Busting myths of study abroad

 By Lauren Pinkston

My time abroad is already halfway over. It feels like just yesterday I was counting down the days until my departure with much anticipation and a bit of fear but living abroad for the past two months has shown me how simple it is to live in another country. It is much more doable than I ever imagined. There are many assumptions made and enforced by our parents, peers and society that make living abroad seem out of reach. Here are five myths about studying abroad:

  1. Myth: Studying abroad is out of my price range.

Fact: It’s not as expensive as you think. For many, studying abroad is about the same price as studying at Dominican (or less if you are a commuter). All of your current financial aid applies to the program fees and there are additional scholarships and grants available. I ended up getting my entire program covered by financial aid and I even got some money back from scholarships. Talk to a financial aid advisor to see how you can make studying abroad more affordable.

  1. Myth: I won’t be able to take the classes I need to graduate if I study abroad.

Fact: Dominican has general education requirements such as history, art, science, theology, social science, philosophy and literature. Just about every study abroad program offered at Dominican has courses in these general subjects. You can even take care of your foreign language credits while abroad—how cool would it be to learn German while drinking pints in Austria? Additionally, some programs offer courses geared at popular majors such as business or science. The program in Limerick, Ireland has a wide variety of courses because you go to school at the University of Limerick. I am able to take classes that are applicable to my journalism degree. They offer courses for a wide variety of majors from equine science to sports medicine.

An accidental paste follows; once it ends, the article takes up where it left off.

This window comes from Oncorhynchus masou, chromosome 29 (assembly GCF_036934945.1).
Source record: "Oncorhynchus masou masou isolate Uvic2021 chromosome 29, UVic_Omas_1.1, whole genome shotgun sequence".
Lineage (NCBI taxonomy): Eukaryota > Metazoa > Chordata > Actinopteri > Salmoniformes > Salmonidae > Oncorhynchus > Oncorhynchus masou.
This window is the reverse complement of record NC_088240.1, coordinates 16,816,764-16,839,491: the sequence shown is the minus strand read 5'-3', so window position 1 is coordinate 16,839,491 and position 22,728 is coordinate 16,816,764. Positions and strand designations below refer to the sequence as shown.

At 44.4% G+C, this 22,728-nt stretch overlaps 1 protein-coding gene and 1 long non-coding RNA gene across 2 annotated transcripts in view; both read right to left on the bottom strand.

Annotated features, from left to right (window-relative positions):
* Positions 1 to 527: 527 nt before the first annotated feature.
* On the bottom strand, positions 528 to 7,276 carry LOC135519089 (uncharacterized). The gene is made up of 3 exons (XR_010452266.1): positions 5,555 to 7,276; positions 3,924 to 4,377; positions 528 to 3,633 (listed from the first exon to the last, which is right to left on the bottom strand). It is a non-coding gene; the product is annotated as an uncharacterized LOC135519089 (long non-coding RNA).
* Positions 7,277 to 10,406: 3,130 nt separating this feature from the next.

1. Myth: I can’t be away from my family and friends for a whole semester.

Fact: Of course, you will miss your family and friends but not as much as you think. Studying abroad is a high-action activity. You’ll be so busy traveling, exploring, taking part in new experiences and making new friends that you won’t have time to worry about affairs back home. You’ll bond to these new friends so quickly that you’ll wonder how you ever went through life without them. Additionally, Skype, FaceTime, Facebook and other social networking sites make communicating with family and friends incredibly simple and manageable.

  1. Myth: You can only study abroad if you know a foreign language.

Fact: I only speak English and I am doing just fine. Dominican offers multiple programs in countries that speak primarily English, including England, Ireland, and South Africa. Additionally, you can get by with just English in many other European countries. While abroad, I’ve travelled to France, the Czech Republic, Belgium, Croatia and I have plans to travel some more. I have had no problems communicating with locals because most of them, especially the younger generation, have been learning English since primary school.

  1. Myth: Europeans dislike Americans.

Fact: As long as you’re respectful, they will love you. I have made friends with Irish students, French, Spanish, English, Belgian, German, Swedish and more! Many Europeans don’t understand the pride we have for our country (and with the current state of our politics, economy and pop culture, who can blame them?) but they are open-minded and very quick to pick your brain on all things American.

Now that I know how easy it is to plan and adapt to life abroad, I have dreams swirling in my head of studying abroad in South Africa next year and maybe attending graduate school in India. Additionally, knowing that I tackled this challenge, I feel incredibly confident about the challenges I will face in my future.

pinklaur@my.dom.edu

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